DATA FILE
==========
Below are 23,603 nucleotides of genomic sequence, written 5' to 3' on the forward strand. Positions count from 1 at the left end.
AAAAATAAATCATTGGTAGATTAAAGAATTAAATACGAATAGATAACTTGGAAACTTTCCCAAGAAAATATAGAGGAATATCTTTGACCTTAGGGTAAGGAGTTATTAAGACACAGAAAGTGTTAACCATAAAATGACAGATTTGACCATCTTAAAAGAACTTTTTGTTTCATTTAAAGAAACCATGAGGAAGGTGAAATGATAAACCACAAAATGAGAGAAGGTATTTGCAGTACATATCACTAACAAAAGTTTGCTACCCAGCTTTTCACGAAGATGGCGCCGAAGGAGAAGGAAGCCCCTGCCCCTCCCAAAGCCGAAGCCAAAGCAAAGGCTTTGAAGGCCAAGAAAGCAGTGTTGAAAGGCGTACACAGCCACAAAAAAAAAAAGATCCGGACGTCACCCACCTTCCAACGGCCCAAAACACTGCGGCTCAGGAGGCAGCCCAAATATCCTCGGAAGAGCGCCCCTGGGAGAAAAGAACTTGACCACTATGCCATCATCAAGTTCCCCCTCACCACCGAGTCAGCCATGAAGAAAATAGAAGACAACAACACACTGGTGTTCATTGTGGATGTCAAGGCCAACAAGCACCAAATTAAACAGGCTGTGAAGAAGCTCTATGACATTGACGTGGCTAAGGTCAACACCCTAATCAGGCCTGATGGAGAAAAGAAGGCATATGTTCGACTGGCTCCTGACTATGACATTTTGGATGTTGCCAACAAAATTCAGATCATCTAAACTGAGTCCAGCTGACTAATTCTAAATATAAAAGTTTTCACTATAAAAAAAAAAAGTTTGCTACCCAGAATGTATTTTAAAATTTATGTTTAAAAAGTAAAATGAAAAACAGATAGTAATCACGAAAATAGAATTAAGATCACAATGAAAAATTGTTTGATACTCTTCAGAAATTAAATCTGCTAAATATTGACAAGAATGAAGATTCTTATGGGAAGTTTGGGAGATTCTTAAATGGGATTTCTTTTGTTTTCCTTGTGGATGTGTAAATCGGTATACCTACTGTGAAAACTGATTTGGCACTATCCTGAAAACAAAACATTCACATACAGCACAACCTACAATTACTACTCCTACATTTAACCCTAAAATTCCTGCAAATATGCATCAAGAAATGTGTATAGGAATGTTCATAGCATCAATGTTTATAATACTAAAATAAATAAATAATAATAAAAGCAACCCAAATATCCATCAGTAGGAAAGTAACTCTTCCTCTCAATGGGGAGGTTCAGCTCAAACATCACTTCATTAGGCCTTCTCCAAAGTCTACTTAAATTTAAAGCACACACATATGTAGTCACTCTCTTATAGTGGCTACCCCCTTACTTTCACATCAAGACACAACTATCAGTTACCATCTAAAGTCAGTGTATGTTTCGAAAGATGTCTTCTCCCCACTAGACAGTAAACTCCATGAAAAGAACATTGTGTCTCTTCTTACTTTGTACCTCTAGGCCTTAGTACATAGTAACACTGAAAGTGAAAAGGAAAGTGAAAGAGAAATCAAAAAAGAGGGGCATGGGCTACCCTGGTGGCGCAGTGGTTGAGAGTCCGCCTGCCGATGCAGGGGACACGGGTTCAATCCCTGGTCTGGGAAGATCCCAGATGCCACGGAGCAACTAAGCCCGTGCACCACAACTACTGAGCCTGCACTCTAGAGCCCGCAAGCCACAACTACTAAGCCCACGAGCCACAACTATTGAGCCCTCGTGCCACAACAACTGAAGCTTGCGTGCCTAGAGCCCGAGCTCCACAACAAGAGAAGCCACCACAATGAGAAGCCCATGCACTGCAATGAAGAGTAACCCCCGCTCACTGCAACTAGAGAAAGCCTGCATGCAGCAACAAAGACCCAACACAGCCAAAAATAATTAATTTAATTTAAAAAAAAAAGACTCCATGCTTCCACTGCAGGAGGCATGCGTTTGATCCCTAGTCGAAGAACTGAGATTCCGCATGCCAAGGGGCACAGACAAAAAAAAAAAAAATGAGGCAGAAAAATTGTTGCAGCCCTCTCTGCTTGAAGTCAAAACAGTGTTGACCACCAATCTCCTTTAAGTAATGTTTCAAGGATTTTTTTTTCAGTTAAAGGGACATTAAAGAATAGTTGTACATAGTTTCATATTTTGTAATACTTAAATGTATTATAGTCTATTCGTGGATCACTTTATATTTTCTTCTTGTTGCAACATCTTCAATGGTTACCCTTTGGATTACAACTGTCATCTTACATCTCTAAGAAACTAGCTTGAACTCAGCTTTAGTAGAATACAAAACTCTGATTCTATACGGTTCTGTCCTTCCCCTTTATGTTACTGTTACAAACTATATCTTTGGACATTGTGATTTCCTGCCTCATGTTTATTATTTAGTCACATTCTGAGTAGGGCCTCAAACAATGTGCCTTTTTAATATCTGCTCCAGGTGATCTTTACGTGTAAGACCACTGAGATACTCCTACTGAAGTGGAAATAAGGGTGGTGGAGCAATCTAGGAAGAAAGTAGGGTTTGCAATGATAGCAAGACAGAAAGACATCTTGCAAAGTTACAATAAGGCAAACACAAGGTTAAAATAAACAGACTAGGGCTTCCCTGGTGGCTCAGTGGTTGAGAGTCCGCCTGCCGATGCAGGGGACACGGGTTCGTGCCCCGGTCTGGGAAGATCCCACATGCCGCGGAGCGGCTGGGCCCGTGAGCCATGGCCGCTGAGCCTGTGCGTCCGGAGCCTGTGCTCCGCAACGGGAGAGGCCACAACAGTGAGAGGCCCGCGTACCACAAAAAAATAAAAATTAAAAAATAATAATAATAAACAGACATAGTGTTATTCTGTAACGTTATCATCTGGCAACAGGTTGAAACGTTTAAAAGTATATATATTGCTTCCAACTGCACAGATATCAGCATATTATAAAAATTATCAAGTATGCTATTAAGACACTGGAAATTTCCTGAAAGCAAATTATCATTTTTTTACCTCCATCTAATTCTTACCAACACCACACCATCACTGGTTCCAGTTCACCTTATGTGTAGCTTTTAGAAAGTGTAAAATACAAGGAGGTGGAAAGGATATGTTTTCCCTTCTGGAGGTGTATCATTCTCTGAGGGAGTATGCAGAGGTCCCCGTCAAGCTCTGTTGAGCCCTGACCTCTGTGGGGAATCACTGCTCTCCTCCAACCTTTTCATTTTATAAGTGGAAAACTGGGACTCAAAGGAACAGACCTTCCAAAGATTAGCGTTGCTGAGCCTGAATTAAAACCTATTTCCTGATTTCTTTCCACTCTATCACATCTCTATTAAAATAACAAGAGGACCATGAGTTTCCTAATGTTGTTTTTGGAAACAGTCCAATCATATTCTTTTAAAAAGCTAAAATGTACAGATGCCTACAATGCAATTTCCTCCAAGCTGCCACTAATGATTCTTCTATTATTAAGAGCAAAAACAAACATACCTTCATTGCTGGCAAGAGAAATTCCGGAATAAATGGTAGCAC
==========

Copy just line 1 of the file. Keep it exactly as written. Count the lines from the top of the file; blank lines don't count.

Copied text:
Below are 23,603 nucleotides of genomic sequence, written 5' to 3' on the forward strand. Positions count from 1 at the left end.